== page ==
In the Wild West that exists online companies are having to grapple with issues such as freedom of expression, hate speech and fake news. Mike Scott reports on how initiatives like the Internet Commission and GNI Principles are trying to help

The online world occupies a strange sort of limbo. Because it is not a physical entity, it spans the globe, and is so all-encompassing that it can seem like normal rules do not apply.

“The digital world is very new,” says Justin Chud, ethics editor of Compassionate Technologies. “In the last 20-30 years, as the internet started to blossom …. it kind of dropped a grand piano on everyone. Companies were focused on growth, growth, growth and governments moved much more slowly.

Despite now being an essential part of modern life, the idea persists that it is the wild west, and anything goes. “Until recently, policy makers have been very much in awe of, and in some senses afraid to challenge ,” says Jonny Shipp, a visiting fellow in the Department of Media and Communications at the London School of Economics. “The online giants have not faced pressure to behave ethically.”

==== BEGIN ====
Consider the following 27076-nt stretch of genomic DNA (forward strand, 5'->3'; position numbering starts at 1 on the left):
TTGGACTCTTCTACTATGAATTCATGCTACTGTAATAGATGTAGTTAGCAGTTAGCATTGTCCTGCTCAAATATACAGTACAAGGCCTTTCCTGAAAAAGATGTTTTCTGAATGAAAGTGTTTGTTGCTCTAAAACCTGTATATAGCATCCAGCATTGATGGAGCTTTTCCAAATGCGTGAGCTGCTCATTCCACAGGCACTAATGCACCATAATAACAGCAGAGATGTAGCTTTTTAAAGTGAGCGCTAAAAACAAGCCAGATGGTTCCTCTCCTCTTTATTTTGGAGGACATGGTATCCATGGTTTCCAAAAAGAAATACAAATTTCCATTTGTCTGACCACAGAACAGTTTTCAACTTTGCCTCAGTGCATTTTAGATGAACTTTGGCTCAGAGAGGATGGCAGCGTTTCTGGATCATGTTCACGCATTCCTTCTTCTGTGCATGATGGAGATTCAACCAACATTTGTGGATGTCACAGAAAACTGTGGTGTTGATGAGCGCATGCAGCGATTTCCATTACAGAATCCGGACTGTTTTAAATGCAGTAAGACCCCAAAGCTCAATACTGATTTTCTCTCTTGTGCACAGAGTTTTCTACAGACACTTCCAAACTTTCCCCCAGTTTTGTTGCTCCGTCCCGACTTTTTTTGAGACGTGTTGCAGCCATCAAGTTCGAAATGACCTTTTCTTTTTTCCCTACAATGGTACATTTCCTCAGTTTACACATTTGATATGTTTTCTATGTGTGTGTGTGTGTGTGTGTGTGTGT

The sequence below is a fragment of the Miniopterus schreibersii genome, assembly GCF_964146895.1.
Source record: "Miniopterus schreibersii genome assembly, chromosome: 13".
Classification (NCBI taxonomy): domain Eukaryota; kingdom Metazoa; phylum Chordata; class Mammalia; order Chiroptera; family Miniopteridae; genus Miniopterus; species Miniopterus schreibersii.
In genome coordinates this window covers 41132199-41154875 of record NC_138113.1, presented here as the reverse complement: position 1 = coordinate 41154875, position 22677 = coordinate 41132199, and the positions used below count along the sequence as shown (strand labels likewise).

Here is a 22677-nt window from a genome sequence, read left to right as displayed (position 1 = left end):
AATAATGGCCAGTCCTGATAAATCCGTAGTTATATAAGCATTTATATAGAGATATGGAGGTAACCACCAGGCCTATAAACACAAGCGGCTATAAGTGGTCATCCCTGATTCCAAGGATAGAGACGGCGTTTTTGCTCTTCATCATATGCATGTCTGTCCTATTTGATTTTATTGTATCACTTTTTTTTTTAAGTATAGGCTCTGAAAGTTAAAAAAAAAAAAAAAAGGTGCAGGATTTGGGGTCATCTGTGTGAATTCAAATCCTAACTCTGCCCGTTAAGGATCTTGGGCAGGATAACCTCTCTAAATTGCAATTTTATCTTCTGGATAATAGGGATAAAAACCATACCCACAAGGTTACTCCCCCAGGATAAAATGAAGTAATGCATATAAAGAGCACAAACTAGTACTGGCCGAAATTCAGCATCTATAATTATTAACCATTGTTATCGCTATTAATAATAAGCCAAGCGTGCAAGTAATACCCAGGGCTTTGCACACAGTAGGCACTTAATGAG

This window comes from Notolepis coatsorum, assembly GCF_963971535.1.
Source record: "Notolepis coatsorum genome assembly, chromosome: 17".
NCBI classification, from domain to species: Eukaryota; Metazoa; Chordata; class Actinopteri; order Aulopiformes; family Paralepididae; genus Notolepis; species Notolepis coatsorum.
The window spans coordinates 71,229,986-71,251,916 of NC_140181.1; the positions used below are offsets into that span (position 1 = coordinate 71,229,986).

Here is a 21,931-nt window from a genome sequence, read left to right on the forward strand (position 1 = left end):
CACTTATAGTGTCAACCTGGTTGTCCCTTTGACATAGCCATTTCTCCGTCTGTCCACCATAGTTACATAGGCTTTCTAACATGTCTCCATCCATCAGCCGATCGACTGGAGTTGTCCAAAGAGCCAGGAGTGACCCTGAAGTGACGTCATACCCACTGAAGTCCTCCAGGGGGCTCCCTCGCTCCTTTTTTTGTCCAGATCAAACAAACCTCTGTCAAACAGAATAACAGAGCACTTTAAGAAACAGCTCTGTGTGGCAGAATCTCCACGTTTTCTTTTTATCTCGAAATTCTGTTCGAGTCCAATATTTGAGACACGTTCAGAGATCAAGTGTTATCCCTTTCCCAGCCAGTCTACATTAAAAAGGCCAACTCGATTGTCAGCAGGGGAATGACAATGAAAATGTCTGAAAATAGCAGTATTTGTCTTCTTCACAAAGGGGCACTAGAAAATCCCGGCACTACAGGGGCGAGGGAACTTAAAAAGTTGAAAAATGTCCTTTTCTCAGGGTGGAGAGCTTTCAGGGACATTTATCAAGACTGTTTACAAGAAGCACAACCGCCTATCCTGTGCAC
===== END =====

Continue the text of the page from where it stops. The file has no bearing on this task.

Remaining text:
Despite the changes the digital world brings, people remain people and the need for the protection of fundamental rights remains a constant

Now, however, the online world is facing some very adult problems, including the need to defend human rights online, such as freedom of speech, the right to privacy and...

This content is premium content, and only accessible to subscribers. Please log in to view the content - or subscribe here.

Subscribe to read: Holding the human rights frontier in a borderless internet

Login

Subscribe

Already a subscriber? Login using the fields below.

To get access to this content, become an Ethical Corporation subscriber today.

Subscribe and join the likes of:

Subscribe here
Close popup
business and human rights  UN Guiding Principles Facebook  BIICL  Internet Commission  Global Network Initiative  Council on Foreign Relations  Vodafone  BT 

comments powered by Disqus